They accepted my plan and gave me the job only to ultimately not back me with any conviction after a couple of years. I was offered the job again in 2011 but resigned on the basis it had no future at that time in that state. It’s quite ironic that 10 years down the line it now has the type of structure in place that I wanted.
You moved upstairs at Lynn in 2017 to take
day-to-day charge. How different was that role?
It was completely different in as much that I became responsible for the whole promotion of the club and not just the team.
It was much harder than I anticipated and less enjoyable for various reasons.
You stood down from that role mid-season in 2017 not long after a controversial home meeting against Poole. Given the friendships you made and success you had during the 12 years working for the club, are you sad at how it ended?
It does feel sad that it ended the way it did. I do not have anything to do with Lynn at the moment and I haven’t been back to the stadium in any capacity since July 2017.
I do keep up to date with what’s happening generally as I still have an interest in how the club is getting on though.
You’re still involved with the sport aren’t you?
Towards the end of 2017 I was approached by Rory Schlein and Ian Sinderson of APTI, who is a huge fan of the sport and sponsors riders through his company. They wanted to know if I would be interested in heading a youth programme with them for elite riders aged between 14 and 18 years old to effectively offer them additional help towards their speedway career in all disciplines of being a rider.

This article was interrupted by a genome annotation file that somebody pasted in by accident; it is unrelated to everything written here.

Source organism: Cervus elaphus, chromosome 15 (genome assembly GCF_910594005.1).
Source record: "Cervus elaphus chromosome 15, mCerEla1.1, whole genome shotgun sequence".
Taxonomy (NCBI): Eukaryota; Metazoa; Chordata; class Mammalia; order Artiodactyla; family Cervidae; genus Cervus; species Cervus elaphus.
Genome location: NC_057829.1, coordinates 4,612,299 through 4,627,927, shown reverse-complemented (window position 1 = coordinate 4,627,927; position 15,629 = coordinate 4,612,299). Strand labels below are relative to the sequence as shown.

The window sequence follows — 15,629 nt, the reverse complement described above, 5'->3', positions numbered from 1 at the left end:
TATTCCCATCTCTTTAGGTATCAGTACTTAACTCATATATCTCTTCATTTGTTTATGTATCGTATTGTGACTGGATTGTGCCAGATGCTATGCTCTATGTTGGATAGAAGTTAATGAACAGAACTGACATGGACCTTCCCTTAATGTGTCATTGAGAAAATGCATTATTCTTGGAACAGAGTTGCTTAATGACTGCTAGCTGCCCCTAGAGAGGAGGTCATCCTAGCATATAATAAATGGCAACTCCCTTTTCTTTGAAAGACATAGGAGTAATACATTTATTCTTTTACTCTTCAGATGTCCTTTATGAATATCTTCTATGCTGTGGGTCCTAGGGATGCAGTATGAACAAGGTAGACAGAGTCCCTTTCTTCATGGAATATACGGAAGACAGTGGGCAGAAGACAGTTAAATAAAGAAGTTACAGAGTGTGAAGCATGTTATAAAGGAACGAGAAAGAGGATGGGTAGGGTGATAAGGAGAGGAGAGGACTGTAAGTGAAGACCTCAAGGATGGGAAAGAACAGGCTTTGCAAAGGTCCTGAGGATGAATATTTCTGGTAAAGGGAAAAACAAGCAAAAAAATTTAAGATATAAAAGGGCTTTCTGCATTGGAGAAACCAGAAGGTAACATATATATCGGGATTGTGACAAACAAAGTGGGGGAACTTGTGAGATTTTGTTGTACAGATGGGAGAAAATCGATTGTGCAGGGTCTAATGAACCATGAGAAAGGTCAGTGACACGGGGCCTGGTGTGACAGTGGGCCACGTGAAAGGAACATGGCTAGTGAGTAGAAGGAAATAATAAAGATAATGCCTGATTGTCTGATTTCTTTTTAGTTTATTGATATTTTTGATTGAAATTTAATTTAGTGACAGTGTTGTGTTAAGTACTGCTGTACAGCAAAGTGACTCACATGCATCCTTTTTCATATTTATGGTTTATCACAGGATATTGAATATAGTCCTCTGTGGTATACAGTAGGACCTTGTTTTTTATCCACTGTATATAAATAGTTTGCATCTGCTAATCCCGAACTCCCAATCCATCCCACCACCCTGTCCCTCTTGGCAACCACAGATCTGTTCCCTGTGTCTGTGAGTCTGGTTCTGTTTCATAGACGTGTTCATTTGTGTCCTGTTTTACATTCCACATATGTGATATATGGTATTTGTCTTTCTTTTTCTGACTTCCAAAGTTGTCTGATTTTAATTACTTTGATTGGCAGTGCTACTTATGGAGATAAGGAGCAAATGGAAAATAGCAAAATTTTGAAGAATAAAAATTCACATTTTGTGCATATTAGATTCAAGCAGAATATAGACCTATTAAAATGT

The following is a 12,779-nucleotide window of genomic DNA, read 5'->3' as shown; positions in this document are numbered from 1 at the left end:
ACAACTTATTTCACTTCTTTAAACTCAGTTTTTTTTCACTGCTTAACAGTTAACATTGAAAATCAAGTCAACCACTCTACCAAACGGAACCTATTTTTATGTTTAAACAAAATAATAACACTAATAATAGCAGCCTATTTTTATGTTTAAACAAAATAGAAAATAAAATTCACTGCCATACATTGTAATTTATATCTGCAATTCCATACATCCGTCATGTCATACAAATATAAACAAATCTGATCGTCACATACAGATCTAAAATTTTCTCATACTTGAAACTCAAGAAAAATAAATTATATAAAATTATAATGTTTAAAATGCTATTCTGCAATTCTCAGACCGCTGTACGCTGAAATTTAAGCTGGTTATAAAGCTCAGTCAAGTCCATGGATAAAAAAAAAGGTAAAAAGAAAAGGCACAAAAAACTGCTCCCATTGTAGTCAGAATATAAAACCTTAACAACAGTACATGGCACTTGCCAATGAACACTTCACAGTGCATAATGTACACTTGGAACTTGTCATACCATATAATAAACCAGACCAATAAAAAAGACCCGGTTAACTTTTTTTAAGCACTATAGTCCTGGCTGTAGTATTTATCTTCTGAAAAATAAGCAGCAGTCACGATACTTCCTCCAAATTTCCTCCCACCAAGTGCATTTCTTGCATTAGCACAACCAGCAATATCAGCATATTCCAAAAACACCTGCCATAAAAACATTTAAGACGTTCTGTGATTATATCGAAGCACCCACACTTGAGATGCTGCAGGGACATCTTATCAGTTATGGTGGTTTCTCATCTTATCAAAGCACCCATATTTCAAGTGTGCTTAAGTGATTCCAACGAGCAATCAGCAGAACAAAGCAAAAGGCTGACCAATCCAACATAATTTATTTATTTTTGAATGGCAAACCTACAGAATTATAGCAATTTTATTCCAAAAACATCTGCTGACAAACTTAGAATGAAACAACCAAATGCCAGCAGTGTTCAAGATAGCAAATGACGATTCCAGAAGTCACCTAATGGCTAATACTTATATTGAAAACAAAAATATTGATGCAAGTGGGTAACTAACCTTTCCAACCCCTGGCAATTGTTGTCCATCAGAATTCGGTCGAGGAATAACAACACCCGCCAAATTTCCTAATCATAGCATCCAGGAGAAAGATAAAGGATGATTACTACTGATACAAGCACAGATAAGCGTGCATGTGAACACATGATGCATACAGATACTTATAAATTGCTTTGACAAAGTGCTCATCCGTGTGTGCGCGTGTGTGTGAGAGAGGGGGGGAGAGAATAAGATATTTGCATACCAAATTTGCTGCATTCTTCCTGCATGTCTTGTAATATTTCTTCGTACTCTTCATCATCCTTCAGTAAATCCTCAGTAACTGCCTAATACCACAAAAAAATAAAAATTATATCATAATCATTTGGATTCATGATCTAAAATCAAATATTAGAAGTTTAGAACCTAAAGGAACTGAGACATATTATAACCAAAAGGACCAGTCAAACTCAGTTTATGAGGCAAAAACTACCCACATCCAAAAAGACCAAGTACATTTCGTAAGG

It was an interesting project so I decided to get involved. We are coming up to our third year with ‘No Limits’ and have seen some great progress from the riders involved in the scheme so far. I also feel ready to have more involvement in some capacity again either at a club or with speedway in general. We will see what transpires!
The facts are…
Name: Rob Lyon
Date of birth: 28/07/1965
Birth place: Holbeach
Grew up in: Spalding
Gleed Boys’ School
Clubs/national sides managed: King’s Lynn Stars/Great Britain
Sporting hero: Muhammad Ali, Ian Botham, Eric Bristow and Michael Lee
• Lyon played 76 times for Lincolnshire at darts between 1985-1995.
• He has been
self-employed for nearly 20 years and is now a director at Spalding Air Conditioning.
• The former King’s Lynn Stars team boss is very superstitious.
• Lyon once appeared on the hugely popular darts TV quiz show Bullseye.
• After stepping down from his role with Team GB, Lyon also worked alongside rider Kenneth Bjerre in the Speedway Grand Prix series. The Lynn boss acted as mentor/manager for the Danish rider.
Restaurant or takeaway?
Night in or night out?
Bath or shower?
Tea or coffee?
Sweet or savoury?
Summer or winter?
Day or night?
Cinema or theatre?
Favourite food: Steak
Least favourite: Seafood
Favourite band/musician: No one specific as I like all types of music
Least favourite: Westlife
Too many to mention
Least favourite: Any romantic comedy (romcom)
Answers in italics